Director: Bong Joon-ho
Writers: Bong Joon-ho
Starring: Kang-ho Song, Sun-kyun Lee, Yeo-jeong Jo
Runtime: 132 mins
MPAA Rating: R
After taking a detour into primarily English-speaking affairs with Snowpiercer (2013) and Okja (2016), Bong Joon-ho returned to direct an entirely Korean-language film for the first time since 2009’s Mother and apparently outdid himself in the eyes of filmmakers and critics alike. Parasite took home the prestigious Palme d’Or at Cannes Film Festival and has the highest scores by a wide margin out of all his films on the major critic review aggregator websites Rotten Tomatoes and Metacritic. Having heard all the buzz, I made sure I caught Parasite at the Virginia Film Festival in Charlottesville, VA. To top off my already lofty expectations, the individual introducing the film boldly proclaimed I was about to watch a masterpiece. Did I though?
Our protagonists in this story are the indigent basement-dwelling Kim family consisting of father Ki-taek (Kang-ho Song), mother Chung-sook (Hye-jin Jang), son Ki-woo (Woo-sik Choi), and daughter Ki-jeong (So-dam Park). After Ki-woo poses as a university-educated student and lands a tutoring gig for the wealthy Park family (Sun-kyun Lee & Yeo-jeong Jo) to teach their teenage daughter Da-hye (Ji-so Jung) English, the rest of the family nefariously add themselves one-by-one to the Parks’ roster of skilled laborers while being careful to conceal their familial relationships and socioeconomic status. As with anything constructed on deception, the whole charade eventually must come down…right?
Parasite is equal parts social thriller and dark comedy. As the story unfolds in the first act, you know something is not quite right with how nicely everything is fitting together, and you can anticipate a dramatic plunge coming up. The movie feels mysterious, yet you are not entirely sure why while being caught up in the uniquely artistic setup to the story. Bong Joon-ho imparts this feeling to the audience through subtle bits of foreshadowing and by maintaining tight control over the mood of the presentation. Despite the abundance of comedy, the film always remains serious in nature and reminds you that there are real stakes for the Kim family should they make a wrong step. Moving into the second act, the story takes everything up a notch, and it is a wild and tense ride all the way to the gripping conclusion that I would not even think of spoiling (I have probably already said too much).
The writing makes this film wildly entertaining by cleverly constructing intense situations out of bizarre circumstances. Furthermore, each character’s personality and traits are efficiently communicated, and every motivation is clear and easy-to-grasp. You are invested in what will happen on screen. Bong Joon-ho, who devised the story and co-wrote the nuanced screenplay with Jin Won Han, masterfully uses reincorporation and foreshadowing to give the entire film a unique coherency that will consistently keep you thinking back to previous scenes. Additionally, this film is one of only a few that pulls off dramatic tonal shifts with any sort of dexterity. Beyond the surface-level narrative, the film has a layer of fairly profound social commentary and is intentionally metaphorical, which the script itself not-so-subtly points out. All of these elements elevate the screenplay above the realm of generic Hollywood thrillers and make me want to revisit the film soon.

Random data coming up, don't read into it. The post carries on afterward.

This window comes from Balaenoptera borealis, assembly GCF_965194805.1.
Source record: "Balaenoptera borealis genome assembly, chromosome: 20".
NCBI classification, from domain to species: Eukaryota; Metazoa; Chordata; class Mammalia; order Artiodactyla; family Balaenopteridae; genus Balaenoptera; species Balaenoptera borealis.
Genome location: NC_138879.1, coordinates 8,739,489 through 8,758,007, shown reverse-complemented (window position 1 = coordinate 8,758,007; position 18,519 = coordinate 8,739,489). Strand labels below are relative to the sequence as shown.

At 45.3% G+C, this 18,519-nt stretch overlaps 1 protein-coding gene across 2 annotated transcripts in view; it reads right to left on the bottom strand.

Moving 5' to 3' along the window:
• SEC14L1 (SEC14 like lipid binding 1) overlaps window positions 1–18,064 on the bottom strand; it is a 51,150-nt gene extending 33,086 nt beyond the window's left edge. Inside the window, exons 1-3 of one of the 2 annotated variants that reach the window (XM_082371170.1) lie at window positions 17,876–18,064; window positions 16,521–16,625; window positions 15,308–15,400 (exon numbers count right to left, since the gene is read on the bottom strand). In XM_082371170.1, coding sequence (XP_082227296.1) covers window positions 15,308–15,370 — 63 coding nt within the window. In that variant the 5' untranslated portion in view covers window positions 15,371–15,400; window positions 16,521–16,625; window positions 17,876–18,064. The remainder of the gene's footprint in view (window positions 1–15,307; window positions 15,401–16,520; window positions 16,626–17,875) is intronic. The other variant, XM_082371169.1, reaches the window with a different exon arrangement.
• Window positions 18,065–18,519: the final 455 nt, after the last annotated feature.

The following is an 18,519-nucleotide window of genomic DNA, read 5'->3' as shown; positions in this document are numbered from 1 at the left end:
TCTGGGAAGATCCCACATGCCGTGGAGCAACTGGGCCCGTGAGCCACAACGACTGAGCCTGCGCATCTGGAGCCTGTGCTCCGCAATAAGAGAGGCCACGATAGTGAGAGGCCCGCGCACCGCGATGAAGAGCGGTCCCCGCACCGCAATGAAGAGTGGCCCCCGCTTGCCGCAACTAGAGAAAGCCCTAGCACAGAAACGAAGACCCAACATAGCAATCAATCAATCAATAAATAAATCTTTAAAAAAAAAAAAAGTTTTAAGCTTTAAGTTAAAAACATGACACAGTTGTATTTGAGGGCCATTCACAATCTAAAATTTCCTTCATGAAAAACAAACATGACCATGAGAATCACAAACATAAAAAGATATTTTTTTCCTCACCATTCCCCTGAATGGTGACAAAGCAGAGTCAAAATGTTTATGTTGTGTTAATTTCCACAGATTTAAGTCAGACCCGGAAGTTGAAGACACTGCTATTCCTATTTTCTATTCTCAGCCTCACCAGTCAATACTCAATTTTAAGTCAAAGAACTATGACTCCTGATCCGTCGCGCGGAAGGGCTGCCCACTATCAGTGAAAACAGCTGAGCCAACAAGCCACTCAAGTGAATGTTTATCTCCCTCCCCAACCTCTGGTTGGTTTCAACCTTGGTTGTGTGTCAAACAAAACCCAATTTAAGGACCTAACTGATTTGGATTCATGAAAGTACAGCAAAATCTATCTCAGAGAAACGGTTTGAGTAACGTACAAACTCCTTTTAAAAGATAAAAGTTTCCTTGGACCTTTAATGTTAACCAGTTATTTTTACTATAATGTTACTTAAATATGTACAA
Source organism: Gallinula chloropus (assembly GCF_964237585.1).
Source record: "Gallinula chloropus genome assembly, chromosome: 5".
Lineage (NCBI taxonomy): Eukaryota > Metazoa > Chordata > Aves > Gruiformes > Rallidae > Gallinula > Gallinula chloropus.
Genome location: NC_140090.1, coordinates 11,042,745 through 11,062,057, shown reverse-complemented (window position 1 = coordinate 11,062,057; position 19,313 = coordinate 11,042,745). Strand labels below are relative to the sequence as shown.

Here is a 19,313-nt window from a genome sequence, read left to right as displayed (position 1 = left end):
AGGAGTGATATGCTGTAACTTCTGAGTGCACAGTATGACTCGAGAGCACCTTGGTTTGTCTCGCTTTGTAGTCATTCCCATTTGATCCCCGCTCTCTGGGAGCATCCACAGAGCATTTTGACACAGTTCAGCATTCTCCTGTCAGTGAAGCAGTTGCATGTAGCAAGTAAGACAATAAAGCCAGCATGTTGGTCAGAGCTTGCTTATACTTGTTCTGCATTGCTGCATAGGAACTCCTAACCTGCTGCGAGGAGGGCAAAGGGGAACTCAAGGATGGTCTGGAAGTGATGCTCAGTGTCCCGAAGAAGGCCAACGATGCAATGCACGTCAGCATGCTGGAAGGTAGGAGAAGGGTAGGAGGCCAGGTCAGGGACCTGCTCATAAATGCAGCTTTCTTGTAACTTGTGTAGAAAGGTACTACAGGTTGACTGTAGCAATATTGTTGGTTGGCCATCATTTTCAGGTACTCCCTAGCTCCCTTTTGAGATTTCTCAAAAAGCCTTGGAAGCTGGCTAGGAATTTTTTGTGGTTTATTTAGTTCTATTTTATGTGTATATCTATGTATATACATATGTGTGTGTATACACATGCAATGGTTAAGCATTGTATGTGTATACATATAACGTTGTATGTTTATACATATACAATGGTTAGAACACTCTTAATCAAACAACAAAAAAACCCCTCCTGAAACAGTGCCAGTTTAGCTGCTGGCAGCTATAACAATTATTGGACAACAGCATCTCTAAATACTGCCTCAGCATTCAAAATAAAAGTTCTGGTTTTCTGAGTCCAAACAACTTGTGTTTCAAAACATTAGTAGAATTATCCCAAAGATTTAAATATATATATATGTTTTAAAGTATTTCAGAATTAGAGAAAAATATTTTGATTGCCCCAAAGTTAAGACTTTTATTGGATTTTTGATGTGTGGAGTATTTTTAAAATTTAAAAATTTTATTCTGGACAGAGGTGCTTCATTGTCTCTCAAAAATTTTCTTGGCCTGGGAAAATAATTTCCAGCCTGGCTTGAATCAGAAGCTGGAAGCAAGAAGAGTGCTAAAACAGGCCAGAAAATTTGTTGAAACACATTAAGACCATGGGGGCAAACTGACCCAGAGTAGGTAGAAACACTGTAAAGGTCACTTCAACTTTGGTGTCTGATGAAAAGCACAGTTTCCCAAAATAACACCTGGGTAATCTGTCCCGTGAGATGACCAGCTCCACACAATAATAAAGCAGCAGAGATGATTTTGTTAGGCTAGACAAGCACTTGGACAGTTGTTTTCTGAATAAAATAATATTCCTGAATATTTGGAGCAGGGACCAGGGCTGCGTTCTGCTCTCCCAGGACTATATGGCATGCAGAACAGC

At every moment, the camerawork is fluid, and the camera placement and blocking are precise. The editing is artful and lockstep with the pace and intensity of the script. The violin-heavy score moves between subtle and intentionally overbearing so as to be comedically melodramatic. Every piece of the technical presentation works together seamlessly to make the story exhilarating.
Despite all its achievements, I took issue with some elements of the film. I had trouble buying a few of the performances as one character is a bit too cartoon-ish for the ultimately dark tone and another important character is not entirely emotionally convincing. Although I largely enjoyed the tonal shifts, I noticed moments where the movie dove too far into the comedy to the point that it undercut my ability to relate to the characters as real human beings and inappropriately cushioned the blow of several severely consequential events. Obviously, I would have to reveal major spoilers to fully articulate myself so I will refrain. However, I might give a more detailed review with spoilers upon a second viewing.
I am not sure Parasite is a masterpiece or even Bong Joon-ho’s best work, and I do not think I can confidently make that assessment without a few more viewings. What I can say is that it is without a doubt one of the best movies of 2019. Definitely check it out if you want an entertaining change of pace from American movies. Due to how much buzz surrounds the movie, I highly doubt another foreign film will beat it out for the Academy Award for Best International Feature Film, and I am glad that Bong Joon-ho is getting wide-spread recognition as he has been masterfully crafting high quality cinema for the past two decades.
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